Military personnel in Nigeria are getting free HIV/AIDS treatment under an initiative funded by the U.S. government. Authorities are hoping service personnel will now be encouraged to take voluntary HIV tests.
The Defense Headquarters Medical Center in Abuja provides cost-free HIV testing, anti-retroviral treatment and related services.
More than 400 service personnel have been put on anti-retroviral therapy under the United States President's Emergency Plan for Aids Relief, a five-year, $15 billion-global initiative to combat the HIV/AIDs epidemic.
The head of the Nigerian military medical facility, Captain Chris Ugwuadu, briefed the visiting U.S European Command Deputy Commander, General William Ward, on the changes that have occurred as a result of the joint effort.
"The DoD [U.S. Department of Defense] program has enabled us acquire new structures, has provided us with a fairly good number of laboratory equipment and other equipment that have made it easier for us to do our jobs and to render service to our clients," he said.
"The laboratory we run has been upgraded by the program and we are able to do our chemistry, we are able to do our CD-4 count. And we are able to have other backups to support the use of anti-retroviral drugs."
Six other centers across Nigeria have been opened for military personnel in need of HIV/AIDS treatment and there are plans to open three more by March 2007.
The U.S. government has provided $10 million this year in support of the Defense Department's HIV program in Nigeria and more funding is earmarked for 2007.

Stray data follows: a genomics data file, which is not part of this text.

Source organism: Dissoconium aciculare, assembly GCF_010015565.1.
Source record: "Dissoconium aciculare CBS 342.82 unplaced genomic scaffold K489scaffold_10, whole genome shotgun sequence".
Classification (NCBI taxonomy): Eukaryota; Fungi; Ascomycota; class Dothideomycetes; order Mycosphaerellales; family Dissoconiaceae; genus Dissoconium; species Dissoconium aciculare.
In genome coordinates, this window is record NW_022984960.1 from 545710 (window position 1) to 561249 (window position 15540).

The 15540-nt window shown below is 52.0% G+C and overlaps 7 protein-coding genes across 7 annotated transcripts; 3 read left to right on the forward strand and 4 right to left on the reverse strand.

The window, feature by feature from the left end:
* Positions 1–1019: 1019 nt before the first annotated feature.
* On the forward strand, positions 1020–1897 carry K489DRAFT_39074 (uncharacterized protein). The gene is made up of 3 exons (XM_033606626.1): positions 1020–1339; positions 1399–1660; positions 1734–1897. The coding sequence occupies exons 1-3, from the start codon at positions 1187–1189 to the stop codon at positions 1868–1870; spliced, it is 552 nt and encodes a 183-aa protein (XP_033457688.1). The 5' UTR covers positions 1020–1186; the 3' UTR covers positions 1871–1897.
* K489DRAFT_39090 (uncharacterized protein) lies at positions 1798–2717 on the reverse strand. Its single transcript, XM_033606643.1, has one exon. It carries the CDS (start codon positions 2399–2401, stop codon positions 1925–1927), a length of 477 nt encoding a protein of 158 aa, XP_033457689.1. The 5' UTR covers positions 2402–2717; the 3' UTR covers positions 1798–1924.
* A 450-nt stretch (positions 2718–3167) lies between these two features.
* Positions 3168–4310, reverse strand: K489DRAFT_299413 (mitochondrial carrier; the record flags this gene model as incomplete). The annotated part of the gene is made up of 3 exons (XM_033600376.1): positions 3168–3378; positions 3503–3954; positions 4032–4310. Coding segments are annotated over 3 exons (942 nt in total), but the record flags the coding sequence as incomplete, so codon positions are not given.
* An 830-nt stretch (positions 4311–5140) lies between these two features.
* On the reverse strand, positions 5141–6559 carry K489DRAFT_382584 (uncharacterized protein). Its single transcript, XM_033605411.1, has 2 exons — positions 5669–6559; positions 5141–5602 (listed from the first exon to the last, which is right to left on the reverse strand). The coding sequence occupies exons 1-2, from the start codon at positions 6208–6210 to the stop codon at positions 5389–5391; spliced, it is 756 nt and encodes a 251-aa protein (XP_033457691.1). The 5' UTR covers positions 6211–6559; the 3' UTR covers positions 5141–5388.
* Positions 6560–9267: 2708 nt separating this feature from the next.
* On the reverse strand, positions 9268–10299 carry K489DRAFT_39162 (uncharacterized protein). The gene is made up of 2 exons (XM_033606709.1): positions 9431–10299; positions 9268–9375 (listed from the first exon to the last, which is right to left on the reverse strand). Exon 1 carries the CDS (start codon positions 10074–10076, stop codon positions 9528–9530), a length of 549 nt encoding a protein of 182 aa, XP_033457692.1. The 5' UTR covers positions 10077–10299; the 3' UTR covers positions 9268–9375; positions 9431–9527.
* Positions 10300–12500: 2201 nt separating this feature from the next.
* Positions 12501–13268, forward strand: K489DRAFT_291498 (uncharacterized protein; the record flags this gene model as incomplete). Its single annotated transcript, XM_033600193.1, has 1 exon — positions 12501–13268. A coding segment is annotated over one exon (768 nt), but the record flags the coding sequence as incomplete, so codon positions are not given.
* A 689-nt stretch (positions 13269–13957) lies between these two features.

Although data on the HIV prevalence rate in the Nigerian military is not available, health experts say individuals in the armed forces are vulnerable to many high-risk factors.
The Nigerian government is hoping the availability of treatment will encourage servicemen to submit themselves for voluntary HIV testing. Until now, soldiers testing positive for HIV were discharged from service.
General Ward says the U.S. military hopes to deepen its relationship with the Nigerian military in dealing with conflicts and threats to security in the region.
"The military of the United States of America and the military of the Republic of Nigeria will continue to work together in cooperative ways to cause each of us to be better at what we do, in so doing hoping to create the peace, security and stability that we all look for in this part of Africa," he said.
"I thank you for the role that you played in these efforts in the past, as partners with us and we look forward to enhancing that partnership through very good, cooperative programs in the days ahead," he added.
The United States has significantly increased assistance to the Nigerian military since the return to democracy in 1999.
Nigeria, with more than 100,000 troops, has substantially fulfilled its role as a regional power by leading peace keeping campaigns in Liberia, Sierra Leone and Sudan's Darfur.